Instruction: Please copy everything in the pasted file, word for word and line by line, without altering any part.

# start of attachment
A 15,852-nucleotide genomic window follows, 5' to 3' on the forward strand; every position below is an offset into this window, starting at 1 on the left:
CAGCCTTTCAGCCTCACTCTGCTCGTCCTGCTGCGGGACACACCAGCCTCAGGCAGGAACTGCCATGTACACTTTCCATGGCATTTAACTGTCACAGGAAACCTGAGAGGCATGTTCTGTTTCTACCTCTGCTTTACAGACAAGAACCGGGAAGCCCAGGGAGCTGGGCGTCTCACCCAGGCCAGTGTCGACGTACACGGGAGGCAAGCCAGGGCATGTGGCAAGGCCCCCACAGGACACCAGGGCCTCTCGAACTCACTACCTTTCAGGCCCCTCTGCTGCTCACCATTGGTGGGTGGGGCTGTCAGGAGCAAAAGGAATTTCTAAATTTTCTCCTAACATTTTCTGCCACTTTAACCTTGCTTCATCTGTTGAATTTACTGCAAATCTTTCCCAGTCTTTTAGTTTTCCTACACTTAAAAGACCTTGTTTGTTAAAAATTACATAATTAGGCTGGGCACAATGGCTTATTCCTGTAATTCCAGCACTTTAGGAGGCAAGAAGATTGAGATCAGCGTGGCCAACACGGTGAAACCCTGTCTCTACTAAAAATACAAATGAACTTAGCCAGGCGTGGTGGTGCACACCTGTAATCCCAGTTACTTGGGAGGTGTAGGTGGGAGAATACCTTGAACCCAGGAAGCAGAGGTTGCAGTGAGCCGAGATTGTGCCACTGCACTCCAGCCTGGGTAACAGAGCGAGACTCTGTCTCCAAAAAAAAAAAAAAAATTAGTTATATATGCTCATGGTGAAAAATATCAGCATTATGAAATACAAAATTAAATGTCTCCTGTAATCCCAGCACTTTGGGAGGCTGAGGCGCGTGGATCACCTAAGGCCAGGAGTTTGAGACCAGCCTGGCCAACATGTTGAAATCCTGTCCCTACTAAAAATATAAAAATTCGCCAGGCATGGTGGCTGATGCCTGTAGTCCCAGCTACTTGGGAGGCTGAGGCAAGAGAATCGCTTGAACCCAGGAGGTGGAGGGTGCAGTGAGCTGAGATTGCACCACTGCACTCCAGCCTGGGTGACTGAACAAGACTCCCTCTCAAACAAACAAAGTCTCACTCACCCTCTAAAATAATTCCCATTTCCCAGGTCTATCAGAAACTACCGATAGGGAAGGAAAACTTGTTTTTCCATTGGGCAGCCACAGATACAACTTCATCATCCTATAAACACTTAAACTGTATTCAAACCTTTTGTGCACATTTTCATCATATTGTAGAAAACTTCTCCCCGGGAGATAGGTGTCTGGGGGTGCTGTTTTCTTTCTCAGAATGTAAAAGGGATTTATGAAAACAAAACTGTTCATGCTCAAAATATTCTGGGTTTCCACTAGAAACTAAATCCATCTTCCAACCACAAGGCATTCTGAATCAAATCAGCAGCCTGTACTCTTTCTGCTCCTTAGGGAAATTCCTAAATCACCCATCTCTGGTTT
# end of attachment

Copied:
A 15,852-nucleotide genomic window follows, 5' to 3' on the forward strand; every position below is an offset into this window, starting at 1 on the left:
CAGCCTTTCAGCCTCACTCTGCTCGTCCTGCTGCGGGACACACCAGCCTCAGGCAGGAACTGCCATGTACACTTTCCATGGCATTTAACTGTCACAGGAAACCTGAGAGGCATGTTCTGTTTCTACCTCTGCTTTACAGACAAGAACCGGGAAGCCCAGGGAGCTGGGCGTCTCACCCAGGCCAGTGTCGACGTACACGGGAGGCAAGCCAGGGCATGTGGCAAGGCCCCCACAGGACACCAGGGCCTCTCGAACTCACTACCTTTCAGGCCCCTCTGCTGCTCACCATTGGTGGGTGGGGCTGTCAGGAGCAAAAGGAATTTCTAAATTTTCTCCTAACATTTTCTGCCACTTTAACCTTGCTTCATCTGTTGAATTTACTGCAAATCTTTCCCAGTCTTTTAGTTTTCCTACACTTAAAAGACCTTGTTTGTTAAAAATTACATAATTAGGCTGGGCACAATGGCTTATTCCTGTAATTCCAGCACTTTAGGAGGCAAGAAGATTGAGATCAGCGTGGCCAACACGGTGAAACCCTGTCTCTACTAAAAATACAAATGAACTTAGCCAGGCGTGGTGGTGCACACCTGTAATCCCAGTTACTTGGGAGGTGTAGGTGGGAGAATACCTTGAACCCAGGAAGCAGAGGTTGCAGTGAGCCGAGATTGTGCCACTGCACTCCAGCCTGGGTAACAGAGCGAGACTCTGTCTCCAAAAAAAAAAAAAAAATTAGTTATATATGCTCATGGTGAAAAATATCAGCATTATGAAATACAAAATTAAATGTCTCCTGTAATCCCAGCACTTTGGGAGGCTGAGGCGCGTGGATCACCTAAGGCCAGGAGTTTGAGACCAGCCTGGCCAACATGTTGAAATCCTGTCCCTACTAAAAATATAAAAATTCGCCAGGCATGGTGGCTGATGCCTGTAGTCCCAGCTACTTGGGAGGCTGAGGCAAGAGAATCGCTTGAACCCAGGAGGTGGAGGGTGCAGTGAGCTGAGATTGCACCACTGCACTCCAGCCTGGGTGACTGAACAAGACTCCCTCTCAAACAAACAAAGTCTCACTCACCCTCTAAAATAATTCCCATTTCCCAGGTCTATCAGAAACTACCGATAGGGAAGGAAAACTTGTTTTTCCATTGGGCAGCCACAGATACAACTTCATCATCCTATAAACACTTAAACTGTATTCAAACCTTTTGTGCACATTTTCATCATATTGTAGAAAACTTCTCCCCGGGAGATAGGTGTCTGGGGGTGCTGTTTTCTTTCTCAGAATGTAAAAGGGATTTATGAAAACAAAACTGTTCATGCTCAAAATATTCTGGGTTTCCACTAGAAACTAAATCCATCTTCCAACCACAAGGCATTCTGAATCAAATCAGCAGCCTGTACTCTTTCTGCTCCTTAGGGAAATTCCTAAATCACCCATCTCTGGTTT